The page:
The UK’s Financial Conduct Authority (FCA) is well advanced on the topic of dark patterns and sludges. Back in 2013, the FCA set out a framework looking at how behavioural biases affect decision making about financial products, and has since published further insights on how sludges and dark patterns can adversely influence consumer behaviour and reduce welfare.10 Regulators in other jurisdictions are following suit. The Australian Securities and Investments Commission (ASIC) and the Dutch Authority for Financial Markets have published a joint report in which they warn about the deliberate use of sludges and misleading website /app design features in sales of financial products.11 In March 2021, a first US state banned companies from using dark patterns.12

This increasing attention means that insurers and their insurance distribution partners using dark patterns and sludges face risk of regulatory intervention. To portray options on websites and apps in a transparent way and in the best interest of the consumers is thus advisable. Clear internal standards and compliance reviews on user interface designs can help insurers and their distribution partners make best use of ethical nudges and avoid misleading design tricks.

Graphic adapted from BEAR’s “The Nudge and Sludge Framework”[13]


1 C. R. Sunstein, “The Ethics of Nudging”, Yale Journal on Regulation, Vol. 32, 2019,
2 “A nudge (…) is any aspect of the choice architecture that alters people’s behaviour in a predictable way without forbidding any options or significantly changing their
economic incentives.” R. H. Thaler and C. R. Sunstein, Nudge: Improving decisions about health, wealth, and happiness, 2018, p.6.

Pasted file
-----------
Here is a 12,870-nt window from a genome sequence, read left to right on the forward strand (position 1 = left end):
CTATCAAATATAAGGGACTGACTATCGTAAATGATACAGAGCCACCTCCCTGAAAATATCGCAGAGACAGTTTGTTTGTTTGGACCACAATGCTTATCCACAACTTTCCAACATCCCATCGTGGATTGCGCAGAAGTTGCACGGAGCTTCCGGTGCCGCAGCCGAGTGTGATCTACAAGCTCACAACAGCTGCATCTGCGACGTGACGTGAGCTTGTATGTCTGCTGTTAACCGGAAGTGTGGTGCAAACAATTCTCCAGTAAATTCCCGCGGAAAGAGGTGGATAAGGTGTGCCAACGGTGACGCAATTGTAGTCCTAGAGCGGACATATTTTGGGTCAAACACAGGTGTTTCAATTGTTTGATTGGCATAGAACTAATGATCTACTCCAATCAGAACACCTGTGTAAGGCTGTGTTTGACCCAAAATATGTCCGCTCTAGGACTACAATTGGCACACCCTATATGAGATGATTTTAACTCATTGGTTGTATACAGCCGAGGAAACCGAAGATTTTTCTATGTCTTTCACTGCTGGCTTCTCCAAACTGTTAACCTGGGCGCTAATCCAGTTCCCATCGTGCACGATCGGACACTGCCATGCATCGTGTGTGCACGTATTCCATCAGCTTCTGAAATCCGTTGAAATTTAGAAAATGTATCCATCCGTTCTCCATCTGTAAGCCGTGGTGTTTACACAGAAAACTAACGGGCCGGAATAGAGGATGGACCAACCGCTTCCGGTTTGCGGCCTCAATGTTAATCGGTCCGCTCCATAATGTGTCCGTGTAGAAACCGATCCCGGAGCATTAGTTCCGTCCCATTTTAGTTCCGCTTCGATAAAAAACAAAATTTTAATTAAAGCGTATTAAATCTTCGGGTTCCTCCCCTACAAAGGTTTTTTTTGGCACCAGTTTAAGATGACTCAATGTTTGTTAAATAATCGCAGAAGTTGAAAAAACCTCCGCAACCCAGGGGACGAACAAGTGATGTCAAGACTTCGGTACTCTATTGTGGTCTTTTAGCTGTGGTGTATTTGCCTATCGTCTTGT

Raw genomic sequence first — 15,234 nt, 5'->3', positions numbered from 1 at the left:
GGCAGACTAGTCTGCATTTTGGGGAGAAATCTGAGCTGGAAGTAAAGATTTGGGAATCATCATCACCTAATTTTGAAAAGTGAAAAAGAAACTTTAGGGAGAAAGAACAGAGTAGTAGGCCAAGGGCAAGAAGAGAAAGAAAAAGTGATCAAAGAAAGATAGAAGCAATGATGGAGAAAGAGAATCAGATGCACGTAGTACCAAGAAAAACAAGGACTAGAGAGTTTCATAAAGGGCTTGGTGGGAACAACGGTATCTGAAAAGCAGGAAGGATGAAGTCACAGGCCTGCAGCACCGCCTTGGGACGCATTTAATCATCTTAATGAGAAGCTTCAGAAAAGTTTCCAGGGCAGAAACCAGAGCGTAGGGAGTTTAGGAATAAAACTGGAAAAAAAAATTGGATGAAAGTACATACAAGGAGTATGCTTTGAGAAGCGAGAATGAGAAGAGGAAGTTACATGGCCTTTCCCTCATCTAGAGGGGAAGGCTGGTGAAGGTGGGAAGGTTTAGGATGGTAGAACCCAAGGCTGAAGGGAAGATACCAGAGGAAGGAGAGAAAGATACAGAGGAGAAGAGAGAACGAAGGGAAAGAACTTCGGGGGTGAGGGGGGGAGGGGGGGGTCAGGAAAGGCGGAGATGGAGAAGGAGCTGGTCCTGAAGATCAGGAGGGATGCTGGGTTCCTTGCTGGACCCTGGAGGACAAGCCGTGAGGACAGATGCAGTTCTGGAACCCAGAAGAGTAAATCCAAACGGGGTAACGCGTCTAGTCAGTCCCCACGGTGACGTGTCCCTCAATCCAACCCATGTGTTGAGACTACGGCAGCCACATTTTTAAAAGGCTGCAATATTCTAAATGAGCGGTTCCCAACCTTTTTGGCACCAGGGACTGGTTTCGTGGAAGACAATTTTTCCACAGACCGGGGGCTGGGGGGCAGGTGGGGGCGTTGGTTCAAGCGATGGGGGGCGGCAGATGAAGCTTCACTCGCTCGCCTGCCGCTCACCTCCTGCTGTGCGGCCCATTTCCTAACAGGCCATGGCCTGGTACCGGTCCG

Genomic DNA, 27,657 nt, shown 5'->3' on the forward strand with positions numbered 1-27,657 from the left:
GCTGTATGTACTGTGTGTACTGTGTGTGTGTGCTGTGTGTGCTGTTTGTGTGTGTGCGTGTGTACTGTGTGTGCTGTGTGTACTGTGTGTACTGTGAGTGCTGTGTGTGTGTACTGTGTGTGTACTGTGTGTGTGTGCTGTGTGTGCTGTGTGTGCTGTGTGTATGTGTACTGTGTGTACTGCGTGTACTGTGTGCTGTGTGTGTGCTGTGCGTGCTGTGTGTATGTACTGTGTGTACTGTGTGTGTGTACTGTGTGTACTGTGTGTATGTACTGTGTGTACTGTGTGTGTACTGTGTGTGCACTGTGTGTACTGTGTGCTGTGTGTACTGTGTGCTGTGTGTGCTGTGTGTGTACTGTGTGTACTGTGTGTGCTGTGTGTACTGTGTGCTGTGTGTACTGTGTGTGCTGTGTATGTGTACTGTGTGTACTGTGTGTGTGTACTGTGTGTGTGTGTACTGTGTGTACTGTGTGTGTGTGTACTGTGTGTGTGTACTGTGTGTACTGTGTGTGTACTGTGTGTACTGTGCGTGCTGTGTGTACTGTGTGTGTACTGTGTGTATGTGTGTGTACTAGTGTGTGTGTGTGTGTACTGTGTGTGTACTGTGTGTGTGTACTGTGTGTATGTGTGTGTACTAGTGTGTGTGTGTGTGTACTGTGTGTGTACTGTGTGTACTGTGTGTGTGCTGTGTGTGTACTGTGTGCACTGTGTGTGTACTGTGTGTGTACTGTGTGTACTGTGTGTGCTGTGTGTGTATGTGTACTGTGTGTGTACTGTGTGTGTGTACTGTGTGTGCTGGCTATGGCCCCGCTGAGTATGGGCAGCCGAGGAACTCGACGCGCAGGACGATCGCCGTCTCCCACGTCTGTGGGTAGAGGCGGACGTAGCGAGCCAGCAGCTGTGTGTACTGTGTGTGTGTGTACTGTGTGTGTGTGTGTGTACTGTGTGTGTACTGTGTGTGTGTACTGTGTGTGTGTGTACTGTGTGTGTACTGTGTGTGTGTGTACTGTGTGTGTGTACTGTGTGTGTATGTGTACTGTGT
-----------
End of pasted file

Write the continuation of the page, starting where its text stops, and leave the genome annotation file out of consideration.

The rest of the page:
3 Mathur et al., “Dark patterns at scale: Findings from a crawl of 11K shopping websites”, Proceedings of the ACM on Human-Computer Interaction (3), November 2019,
4 R. H. Thaler, “Nudge, not sludge”, Science Vol. 361, Issue 6401, p. 431, 3 August 2018,
5 D. Soman, Sludge: A very short Introduction, The paper is based on remarks made at the Nudgestock 2020 annual conference on 12 June 2020,
6 The BEAR research centre from the University of Toronto is one of Swiss Re’s academic partners
7 S. Duke and D. Walsh, “Travel insurance cancellation ploy ’earns millions’ for”, The Times, 2 November 2019,
8 Directive (EU) 2016/97, Chapter V, 2.,
9 New Consumer Agenda: European Commission to empower consumers to become the driver of transition, European Commission, 13 November 2020, https://ec.europa.
10 K. Erta et. al, Applying behavioural economics at the Financial Conduct Authority, Financial Conduct Authority, April 2013,
occasional-papers/occasional-paper-1.pdf; and e.g. Relending by high-cost lenders, Financial Conduct Authority (FCA), 6 August 2020,
11 Disclose: Why it shouldn’t be the default, ASIC AFM, October 2019,
12 A. Akhtar, “California is banning companies from using”dark patterns”, a sneaky website design that makes things like cancelling a subscription frustratingly difficult”,
INSIDER, 16 March 2021,
13 D. Soman, Sludge: A very short Introduction, The paper is based on remarks made at the Nudgestock 2020 annual conference on 12 June, 2020,